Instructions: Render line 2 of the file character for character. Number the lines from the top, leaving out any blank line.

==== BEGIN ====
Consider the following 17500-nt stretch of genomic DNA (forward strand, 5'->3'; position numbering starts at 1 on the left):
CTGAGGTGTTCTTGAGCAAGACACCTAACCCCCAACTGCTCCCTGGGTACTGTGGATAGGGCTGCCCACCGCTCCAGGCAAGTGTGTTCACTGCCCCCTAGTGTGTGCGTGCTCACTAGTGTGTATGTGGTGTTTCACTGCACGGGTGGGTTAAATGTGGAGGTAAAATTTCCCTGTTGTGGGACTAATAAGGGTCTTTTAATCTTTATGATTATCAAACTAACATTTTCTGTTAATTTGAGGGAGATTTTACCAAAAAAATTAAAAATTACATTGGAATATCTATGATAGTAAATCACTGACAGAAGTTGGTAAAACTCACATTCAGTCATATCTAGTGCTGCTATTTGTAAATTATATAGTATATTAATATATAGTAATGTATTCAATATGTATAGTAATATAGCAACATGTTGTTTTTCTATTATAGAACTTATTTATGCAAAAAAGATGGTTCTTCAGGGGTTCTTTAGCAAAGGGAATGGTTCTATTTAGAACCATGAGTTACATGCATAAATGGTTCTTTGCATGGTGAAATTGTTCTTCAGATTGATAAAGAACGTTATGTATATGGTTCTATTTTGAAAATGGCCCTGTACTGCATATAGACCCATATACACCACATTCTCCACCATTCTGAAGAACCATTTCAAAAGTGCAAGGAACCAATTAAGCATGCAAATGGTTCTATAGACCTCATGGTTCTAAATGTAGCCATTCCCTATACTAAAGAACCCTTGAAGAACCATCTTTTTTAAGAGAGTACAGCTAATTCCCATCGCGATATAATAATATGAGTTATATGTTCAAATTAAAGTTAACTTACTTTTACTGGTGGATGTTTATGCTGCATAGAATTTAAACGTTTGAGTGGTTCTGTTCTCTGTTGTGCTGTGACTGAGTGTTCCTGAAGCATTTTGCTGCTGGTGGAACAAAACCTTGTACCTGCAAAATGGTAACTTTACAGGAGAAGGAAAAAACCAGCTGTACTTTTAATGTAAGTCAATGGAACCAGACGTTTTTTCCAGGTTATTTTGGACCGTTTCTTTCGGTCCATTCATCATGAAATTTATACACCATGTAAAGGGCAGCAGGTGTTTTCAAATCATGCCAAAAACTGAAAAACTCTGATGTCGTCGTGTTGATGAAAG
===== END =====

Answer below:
CTGAGGTGTTCTTGAGCAAGACACCTAACCCCCAACTGCTCCCTGGGTACTGTGGATAGGGCTGCCCACCGCTCCAGGCAAGTGTGTTCACTGCCCCCTAGTGTGTGCGTGCTCACTAGTGTGTATGTGGTGTTTCACTGCACGGGTGGGTTAAATGTGGAGGTAAAATTTCCCTGTTGTGGGACTAATAAGGGTCTTTTAATCTTTATGATTATCAAACTAACATTTTCTGTTAATTTGAGGGAGATTTTACCAAAAAAATTAAAAATTACATTGGAATATCTATGATAGTAAATCACTGACAGAAGTTGGTAAAACTCACATTCAGTCATATCTAGTGCTGCTATTTGTAAATTATATAGTATATTAATATATAGTAATGTATTCAATATGTATAGTAATATAGCAACATGTTGTTTTTCTATTATAGAACTTATTTATGCAAAAAAGATGGTTCTTCAGGGGTTCTTTAGCAAAGGGAATGGTTCTATTTAGAACCATGAGTTACATGCATAAATGGTTCTTTGCATGGTGAAATTGTTCTTCAGATTGATAAAGAACGTTATGTATATGGTTCTATTTTGAAAATGGCCCTGTACTGCATATAGACCCATATACACCACATTCTCCACCATTCTGAAGAACCATTTCAAAAGTGCAAGGAACCAATTAAGCATGCAAATGGTTCTATAGACCTCATGGTTCTAAATGTAGCCATTCCCTATACTAAAGAACCCTTGAAGAACCATCTTTTTTAAGAGAGTACAGCTAATTCCCATCGCGATATAATAATATGAGTTATATGTTCAAATTAAAGTTAACTTACTTTTACTGGTGGATGTTTATGCTGCATAGAATTTAAACGTTTGAGTGGTTCTGTTCTCTGTTGTGCTGTGACTGAGTGTTCCTGAAGCATTTTGCTGCTGGTGGAACAAAACCTTGTACCTGCAAAATGGTAACTTTACAGGAGAAGGAAAAAACCAGCTGTACTTTTAATGTAAGTCAATGGAACCAGACGTTTTTTCCAGGTTATTTTGGACCGTTTCTTTCGGTCCATTCATCATGAAATTTATACACCATGTAAAGGGCAGCAGGTGTTTTCAAATCATGCCAAAAACTGAAAAACTCTGATGTCGTCGTGTTGATGAAAG